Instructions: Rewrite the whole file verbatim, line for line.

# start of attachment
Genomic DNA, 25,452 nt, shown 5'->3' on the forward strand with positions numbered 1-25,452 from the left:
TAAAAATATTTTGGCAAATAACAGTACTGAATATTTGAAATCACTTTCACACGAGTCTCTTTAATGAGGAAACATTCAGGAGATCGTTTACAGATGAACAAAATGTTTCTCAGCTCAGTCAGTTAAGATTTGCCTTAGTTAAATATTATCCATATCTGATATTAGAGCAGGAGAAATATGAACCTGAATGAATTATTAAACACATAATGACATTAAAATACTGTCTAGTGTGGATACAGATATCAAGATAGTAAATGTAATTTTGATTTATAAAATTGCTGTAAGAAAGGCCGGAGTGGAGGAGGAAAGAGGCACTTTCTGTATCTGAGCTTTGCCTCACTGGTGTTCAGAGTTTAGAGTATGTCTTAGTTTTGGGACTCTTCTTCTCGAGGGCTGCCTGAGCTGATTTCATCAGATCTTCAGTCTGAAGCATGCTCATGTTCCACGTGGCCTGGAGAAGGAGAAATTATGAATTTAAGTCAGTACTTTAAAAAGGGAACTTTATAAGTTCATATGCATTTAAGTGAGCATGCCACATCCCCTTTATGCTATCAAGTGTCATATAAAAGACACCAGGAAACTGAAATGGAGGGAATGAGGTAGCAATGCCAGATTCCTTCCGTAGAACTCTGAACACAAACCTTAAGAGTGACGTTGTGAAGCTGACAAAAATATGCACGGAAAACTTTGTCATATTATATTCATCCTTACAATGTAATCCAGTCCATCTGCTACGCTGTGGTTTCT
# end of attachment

Genomic DNA, 25,452 nt, shown 5'->3' on the forward strand with positions numbered 1-25,452 from the left:
TAAAAATATTTTGGCAAATAACAGTACTGAATATTTGAAATCACTTTCACACGAGTCTCTTTAATGAGGAAACATTCAGGAGATCGTTTACAGATGAACAAAATGTTTCTCAGCTCAGTCAGTTAAGATTTGCCTTAGTTAAATATTATCCATATCTGATATTAGAGCAGGAGAAATATGAACCTGAATGAATTATTAAACACATAATGACATTAAAATACTGTCTAGTGTGGATACAGATATCAAGATAGTAAATGTAATTTTGATTTATAAAATTGCTGTAAGAAAGGCCGGAGTGGAGGAGGAAAGAGGCACTTTCTGTATCTGAGCTTTGCCTCACTGGTGTTCAGAGTTTAGAGTATGTCTTAGTTTTGGGACTCTTCTTCTCGAGGGCTGCCTGAGCTGATTTCATCAGATCTTCAGTCTGAAGCATGCTCATGTTCCACGTGGCCTGGAGAAGGAGAAATTATGAATTTAAGTCAGTACTTTAAAAAGGGAACTTTATAAGTTCATATGCATTTAAGTGAGCATGCCACATCCCCTTTATGCTATCAAGTGTCATATAAAAGACACCAGGAAACTGAAATGGAGGGAATGAGGTAGCAATGCCAGATTCCTTCCGTAGAACTCTGAACACAAACCTTAAGAGTGACGTTGTGAAGCTGACAAAAATATGCACGGAAAACTTTGTCATATTATATTCATCCTTACAATGTAATCCAGTCCATCTGCTACGCTGTGGTTTCT